Our Barefooter Kate Mendel loves her rock climbing.
Kayaking – recreational paddling from a Physio’s perspective
Daniel is an extremely active athlete, playing rugby, enjoying swimming and hiking. Now his education and talents take him for a Canadian Adventure, where he is looking forward to both Summer and Winters so he can pursue all of his loves.
When you first came in, you were big into rugby and have since been filling your time with other activities – what would a regular week look like for you?
I like to try and do something on most days through the week. Lately rock climbing has filled the void of rugby and i like to go a couple of times a week. Through the rest of the week I try and do two strength sessions and then either a run or a swim. I do prefer swimming though, especially during the warmer months
You have now graduated from uni and are working full time – give us a bit of a background on your studies and the change over to full time work.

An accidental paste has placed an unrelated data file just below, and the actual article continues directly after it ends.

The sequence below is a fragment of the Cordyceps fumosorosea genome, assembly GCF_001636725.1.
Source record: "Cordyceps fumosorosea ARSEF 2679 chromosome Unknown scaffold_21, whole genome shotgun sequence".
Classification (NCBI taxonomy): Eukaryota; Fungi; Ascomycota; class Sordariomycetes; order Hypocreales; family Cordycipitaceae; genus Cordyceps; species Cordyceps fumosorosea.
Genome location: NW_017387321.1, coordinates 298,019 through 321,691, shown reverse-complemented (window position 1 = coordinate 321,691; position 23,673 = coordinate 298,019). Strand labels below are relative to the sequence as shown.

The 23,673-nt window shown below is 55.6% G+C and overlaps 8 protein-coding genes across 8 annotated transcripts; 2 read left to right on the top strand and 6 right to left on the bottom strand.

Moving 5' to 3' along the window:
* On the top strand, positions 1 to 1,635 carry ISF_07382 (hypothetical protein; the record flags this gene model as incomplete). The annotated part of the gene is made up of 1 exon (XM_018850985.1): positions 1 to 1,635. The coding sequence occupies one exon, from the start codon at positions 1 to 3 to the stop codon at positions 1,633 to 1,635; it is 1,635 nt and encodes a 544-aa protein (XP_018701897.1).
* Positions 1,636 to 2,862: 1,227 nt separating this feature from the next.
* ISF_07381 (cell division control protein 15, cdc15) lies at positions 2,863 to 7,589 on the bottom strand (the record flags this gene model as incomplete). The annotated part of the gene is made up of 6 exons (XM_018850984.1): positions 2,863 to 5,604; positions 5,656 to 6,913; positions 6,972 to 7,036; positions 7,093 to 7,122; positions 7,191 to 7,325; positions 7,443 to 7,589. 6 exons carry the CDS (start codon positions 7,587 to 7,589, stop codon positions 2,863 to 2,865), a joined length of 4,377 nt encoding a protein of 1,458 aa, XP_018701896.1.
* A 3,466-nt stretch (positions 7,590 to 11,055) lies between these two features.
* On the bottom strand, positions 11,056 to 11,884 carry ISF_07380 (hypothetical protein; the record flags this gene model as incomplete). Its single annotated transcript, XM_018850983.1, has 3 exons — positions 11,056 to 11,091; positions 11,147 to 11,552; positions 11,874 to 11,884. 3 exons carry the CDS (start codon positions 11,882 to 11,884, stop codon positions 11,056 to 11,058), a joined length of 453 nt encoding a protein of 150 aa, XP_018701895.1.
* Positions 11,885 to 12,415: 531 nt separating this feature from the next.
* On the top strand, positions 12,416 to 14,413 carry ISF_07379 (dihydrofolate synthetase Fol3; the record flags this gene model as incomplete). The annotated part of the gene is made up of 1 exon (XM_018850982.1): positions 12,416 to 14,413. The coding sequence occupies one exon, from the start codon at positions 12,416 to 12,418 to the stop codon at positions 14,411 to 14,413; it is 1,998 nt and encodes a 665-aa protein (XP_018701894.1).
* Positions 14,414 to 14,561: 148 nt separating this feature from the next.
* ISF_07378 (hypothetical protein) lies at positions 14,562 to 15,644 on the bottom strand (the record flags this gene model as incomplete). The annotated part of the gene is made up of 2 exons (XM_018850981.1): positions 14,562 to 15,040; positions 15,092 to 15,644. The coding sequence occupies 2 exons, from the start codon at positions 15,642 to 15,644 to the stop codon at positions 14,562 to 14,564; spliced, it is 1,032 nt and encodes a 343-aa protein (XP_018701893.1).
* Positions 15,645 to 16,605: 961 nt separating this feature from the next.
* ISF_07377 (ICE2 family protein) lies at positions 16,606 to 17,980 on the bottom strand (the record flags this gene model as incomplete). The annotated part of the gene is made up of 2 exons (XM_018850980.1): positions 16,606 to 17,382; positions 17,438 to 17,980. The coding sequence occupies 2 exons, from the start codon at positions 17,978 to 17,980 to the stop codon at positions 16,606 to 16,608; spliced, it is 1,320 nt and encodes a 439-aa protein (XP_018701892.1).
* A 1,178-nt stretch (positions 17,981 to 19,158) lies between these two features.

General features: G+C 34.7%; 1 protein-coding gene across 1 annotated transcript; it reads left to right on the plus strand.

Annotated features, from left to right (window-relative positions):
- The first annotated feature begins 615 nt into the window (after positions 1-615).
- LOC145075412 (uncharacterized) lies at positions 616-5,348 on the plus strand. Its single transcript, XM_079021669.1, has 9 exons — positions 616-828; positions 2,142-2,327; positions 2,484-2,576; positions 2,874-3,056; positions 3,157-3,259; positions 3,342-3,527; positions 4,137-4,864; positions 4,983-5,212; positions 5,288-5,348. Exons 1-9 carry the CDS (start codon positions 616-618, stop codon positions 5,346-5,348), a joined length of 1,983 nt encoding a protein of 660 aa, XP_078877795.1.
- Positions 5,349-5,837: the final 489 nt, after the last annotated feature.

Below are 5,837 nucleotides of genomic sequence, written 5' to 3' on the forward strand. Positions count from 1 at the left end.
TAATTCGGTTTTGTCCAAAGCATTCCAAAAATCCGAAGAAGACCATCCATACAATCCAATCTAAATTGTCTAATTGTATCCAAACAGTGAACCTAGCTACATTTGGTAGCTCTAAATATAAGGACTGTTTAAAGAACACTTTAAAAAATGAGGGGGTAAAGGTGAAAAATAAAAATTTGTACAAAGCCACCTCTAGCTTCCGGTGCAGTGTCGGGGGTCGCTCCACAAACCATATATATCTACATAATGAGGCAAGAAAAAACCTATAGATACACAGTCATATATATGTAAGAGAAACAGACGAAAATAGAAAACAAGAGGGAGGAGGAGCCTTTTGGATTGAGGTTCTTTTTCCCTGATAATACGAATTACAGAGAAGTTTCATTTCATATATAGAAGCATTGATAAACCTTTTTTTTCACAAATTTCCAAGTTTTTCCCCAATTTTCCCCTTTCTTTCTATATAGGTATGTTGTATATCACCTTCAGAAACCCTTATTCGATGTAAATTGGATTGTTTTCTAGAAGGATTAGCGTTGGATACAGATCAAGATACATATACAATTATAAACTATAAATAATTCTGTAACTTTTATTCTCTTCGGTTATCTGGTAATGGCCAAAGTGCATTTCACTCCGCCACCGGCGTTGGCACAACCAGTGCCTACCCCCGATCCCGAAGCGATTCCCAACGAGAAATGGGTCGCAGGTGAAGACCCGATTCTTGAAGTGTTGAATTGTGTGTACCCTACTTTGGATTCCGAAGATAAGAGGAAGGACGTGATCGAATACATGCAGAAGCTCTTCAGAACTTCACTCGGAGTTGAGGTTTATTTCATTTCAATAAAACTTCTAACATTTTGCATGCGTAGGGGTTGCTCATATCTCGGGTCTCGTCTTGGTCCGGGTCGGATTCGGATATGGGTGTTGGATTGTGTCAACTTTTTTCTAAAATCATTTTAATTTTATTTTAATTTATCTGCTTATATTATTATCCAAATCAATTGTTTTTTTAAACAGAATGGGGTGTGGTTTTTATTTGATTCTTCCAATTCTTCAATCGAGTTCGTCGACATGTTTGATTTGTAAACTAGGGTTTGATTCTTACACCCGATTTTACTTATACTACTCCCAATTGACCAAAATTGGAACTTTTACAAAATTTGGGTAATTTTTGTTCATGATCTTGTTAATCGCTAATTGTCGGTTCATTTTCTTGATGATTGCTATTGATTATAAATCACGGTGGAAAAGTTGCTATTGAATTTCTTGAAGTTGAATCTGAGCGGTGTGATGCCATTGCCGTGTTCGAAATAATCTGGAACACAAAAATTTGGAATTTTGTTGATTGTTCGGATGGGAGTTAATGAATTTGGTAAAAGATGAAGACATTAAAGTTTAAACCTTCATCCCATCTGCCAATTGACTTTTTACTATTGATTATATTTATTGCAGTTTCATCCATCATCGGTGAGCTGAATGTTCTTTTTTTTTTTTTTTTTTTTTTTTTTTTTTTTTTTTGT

I’ve have just finished studying civil and construction engineering and was lucky enough to get a job through my final two years of uni working 3-4 times a week and taking the odd day off here and there when I needed to. This definitely helped to moving over to full time work and I do much of the same work but i get free afternoons to relax.
We’ve chatted lots about what is next – a Canadian Adventure! Tell us a bit about where you are going and what brought you to buy the one way ticket!
I always wanted to try a working holiday or student exchange to experience something different and always found Canada appealing from photos and stories from my friends and family. The hardest part about going was actually picking a place to live but I will be staying in Banff mainly due to the the range of ski resorts through the winter and the appeal of hiking and the national parks in the summer. Really looking forward to a Canadian Adventure.